Yesterday morning, I read a paper at a meeting of the Northern California Chapter of the American Musicological Society at Stanford. It went pretty well! There was a wonderful audience that provided some stimulating questions and conversation afterward.

A couple of readers (feeling teased by the abstracts I’ve posted lately) have asked me to post my papers, so I’ve decided to do just that. Keep in mind that this is a work in progress…

Click here to download a PDF version of the paper. (Slides and visual examples appear at the end of the PDF.) Or, follow the jump to read the html version.

UPDATE (2/10/2010): In hopes of providing audible examples of some of the tracks (but without infringing upon any copyrights myself) I’ve embedded the audio from two YouTube videos–one for “Status Back Baby” and another for “Fountain of Love.” Be warned, however: I did not upload the embedded media. It may be subject to changes beyond my control. The video for “Fountain of Love” has an odd mix and may not initially seem to match my transcription. You’ll have to listen hard! (A video with “In-A-Gadda-Stravinsky” could not be found.)

Continue reading “Does Serious Music Belong in Pop? Borrowings from Stravinsky in the Music of Frank Zappa”

Does Serious Music Belong in Pop? Borrowings from Stravinsky in the Music of Frank Zappa

ABSTRACT: “Temporality, Intentionality, and Authenticity in Frank Zappa’s Xenochronous Works”

Several days ago I received word from the IASPM-US (the International Association for the Study of Popular Music) 2010 program committee that I had another paper accepted! This conference, entitled “Births, Stages, Declines, Revivals,” will take place in New Orleans at Loyola University April 8-11, 2010. Jump for the abstract.

Continue reading “ABSTRACT: “Temporality, Intentionality, and Authenticity in Frank Zappa’s Xenochronous Works””

ABSTRACT: “Temporality, Intentionality, and Authenticity in Frank Zappa’s Xenochronous Works”

ABSTRACTS: Stravinsky Borrowings and Cage on Popular Television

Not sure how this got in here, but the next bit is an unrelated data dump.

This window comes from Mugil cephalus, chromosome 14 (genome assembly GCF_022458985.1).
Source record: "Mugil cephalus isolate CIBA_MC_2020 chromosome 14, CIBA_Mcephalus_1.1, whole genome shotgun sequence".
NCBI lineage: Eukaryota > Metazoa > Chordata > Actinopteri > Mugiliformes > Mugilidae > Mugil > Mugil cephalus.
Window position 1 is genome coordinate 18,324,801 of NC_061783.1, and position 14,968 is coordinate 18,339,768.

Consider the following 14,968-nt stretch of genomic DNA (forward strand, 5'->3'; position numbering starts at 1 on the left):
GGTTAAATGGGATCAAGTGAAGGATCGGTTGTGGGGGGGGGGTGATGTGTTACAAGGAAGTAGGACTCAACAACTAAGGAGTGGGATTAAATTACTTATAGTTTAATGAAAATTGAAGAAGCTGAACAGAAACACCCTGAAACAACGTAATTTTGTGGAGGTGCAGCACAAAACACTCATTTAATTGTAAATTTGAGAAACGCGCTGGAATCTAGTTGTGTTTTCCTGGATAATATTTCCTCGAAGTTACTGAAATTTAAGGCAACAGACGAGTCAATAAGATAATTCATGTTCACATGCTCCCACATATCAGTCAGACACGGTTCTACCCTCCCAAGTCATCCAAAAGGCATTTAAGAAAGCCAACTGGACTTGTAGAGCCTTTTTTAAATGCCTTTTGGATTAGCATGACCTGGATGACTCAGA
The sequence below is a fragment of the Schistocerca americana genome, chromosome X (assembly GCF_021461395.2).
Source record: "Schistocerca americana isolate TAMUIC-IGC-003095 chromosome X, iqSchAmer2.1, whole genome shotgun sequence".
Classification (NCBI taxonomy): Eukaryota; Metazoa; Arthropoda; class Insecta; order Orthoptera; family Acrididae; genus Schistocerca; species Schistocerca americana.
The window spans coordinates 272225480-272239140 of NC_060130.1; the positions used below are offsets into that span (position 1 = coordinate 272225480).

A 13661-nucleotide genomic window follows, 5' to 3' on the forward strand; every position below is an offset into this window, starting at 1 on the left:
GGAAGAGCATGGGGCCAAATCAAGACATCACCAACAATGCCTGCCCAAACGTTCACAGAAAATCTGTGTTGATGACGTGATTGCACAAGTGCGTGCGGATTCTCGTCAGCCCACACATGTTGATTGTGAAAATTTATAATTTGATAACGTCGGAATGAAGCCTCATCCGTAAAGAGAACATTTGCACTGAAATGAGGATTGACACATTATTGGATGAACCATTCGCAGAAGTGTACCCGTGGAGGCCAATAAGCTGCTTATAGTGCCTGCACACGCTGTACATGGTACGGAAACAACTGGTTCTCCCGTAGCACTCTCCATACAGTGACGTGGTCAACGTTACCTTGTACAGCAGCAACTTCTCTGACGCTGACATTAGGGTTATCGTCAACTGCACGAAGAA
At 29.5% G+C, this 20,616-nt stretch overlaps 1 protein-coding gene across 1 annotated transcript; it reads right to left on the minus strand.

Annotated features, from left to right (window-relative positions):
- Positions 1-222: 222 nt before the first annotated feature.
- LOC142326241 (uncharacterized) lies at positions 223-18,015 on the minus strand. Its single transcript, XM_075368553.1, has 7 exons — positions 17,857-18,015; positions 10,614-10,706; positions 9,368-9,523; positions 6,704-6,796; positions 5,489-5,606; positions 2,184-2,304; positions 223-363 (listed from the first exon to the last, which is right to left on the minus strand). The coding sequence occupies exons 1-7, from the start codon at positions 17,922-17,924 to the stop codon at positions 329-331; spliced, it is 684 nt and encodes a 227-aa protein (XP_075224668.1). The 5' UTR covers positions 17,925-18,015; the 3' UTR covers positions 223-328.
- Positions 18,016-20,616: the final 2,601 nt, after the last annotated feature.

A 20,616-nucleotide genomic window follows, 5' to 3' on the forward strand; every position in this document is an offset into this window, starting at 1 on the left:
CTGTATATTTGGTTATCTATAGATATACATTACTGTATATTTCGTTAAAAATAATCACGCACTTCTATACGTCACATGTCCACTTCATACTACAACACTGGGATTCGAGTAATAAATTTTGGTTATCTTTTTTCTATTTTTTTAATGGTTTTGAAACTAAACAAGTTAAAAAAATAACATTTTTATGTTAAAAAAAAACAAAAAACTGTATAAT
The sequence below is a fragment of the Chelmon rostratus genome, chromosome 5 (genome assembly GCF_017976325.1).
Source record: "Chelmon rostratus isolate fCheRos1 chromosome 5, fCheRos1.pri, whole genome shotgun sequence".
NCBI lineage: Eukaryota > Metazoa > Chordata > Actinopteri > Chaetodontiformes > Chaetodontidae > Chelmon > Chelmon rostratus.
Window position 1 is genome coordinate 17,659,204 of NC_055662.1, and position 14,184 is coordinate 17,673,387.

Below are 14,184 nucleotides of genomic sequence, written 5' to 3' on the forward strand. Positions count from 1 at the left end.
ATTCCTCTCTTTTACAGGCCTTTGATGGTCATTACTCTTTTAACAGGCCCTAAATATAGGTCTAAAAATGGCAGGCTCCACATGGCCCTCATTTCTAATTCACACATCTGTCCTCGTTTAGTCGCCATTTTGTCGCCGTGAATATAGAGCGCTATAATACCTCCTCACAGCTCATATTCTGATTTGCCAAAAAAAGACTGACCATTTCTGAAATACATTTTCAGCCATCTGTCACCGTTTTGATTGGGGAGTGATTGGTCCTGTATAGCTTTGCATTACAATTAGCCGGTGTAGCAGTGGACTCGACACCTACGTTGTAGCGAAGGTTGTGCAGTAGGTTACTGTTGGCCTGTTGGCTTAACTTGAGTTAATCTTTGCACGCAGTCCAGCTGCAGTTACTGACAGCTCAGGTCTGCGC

Whew! Things have been pretty hectic lately! In addition to the usual chipping away at the ol’ dissertation, I’ve been preparing abstracts for paper proposals at a number of upcoming conferences. (See my post from November 15.)

Responses from conference committees have slowly (but surely!) been trickling in. Unfortunately, the Experience Music Project Pop Conference couldn’t find a place for my proposed paper on Zappa’s xenochrony. Oh well, maybe next year… On the other hand, I’ve had two abstracts accepted! Read the abstracts after the jump.

Continue reading “ABSTRACTS: Stravinsky Borrowings and Cage on Popular Television”

ABSTRACTS: Stravinsky Borrowings and Cage on Popular Television

The Los Angeles Free Press as an Influence on Zappa’s View of New Music

Lately–in addition to spending a lot of time writing abstracts–I’ve been thinking about where Zappa’s ideas about music come from. He’s generally considered to be a sort of musical anomaly, but I think it would be a mistake to say that his was an isolated case. Don’t get me wrong: there’s plenty about that Zappa that’s unique! But I have to wonder what influenced his (often highly polemical) opinions, particularly with regards to the status of new music in contemporary culture and the perceived division between art and pop.

Recently, one of my advisers suggested looking for a connection between Zappa and Abbie Hoffman, the outspoken yippie activist. I don’t think that Zappa had much to do with Hoffman or the yippies. If anything, he was highly critical of their motives. Posed with a question about his cynicism towards certain social movements of the late 1960s, Zappa responded:

A lot of people were really into it. They thought it was the end-all. They really thought they were going to rule the world with a flower in their hand. It was nuts. They were believing in all these Yippie leaders and whatever else these assholes were telling them. [1]

On the other hand, critical though he was, Zappa does seem to have a lot in common with the New Left and I think that much of his understanding of avant-garde art music stems from radical culture and politics.

Continue reading “The Los Angeles Free Press as an Influence on Zappa’s View of New Music”

The Los Angeles Free Press as an Influence on Zappa’s View of New Music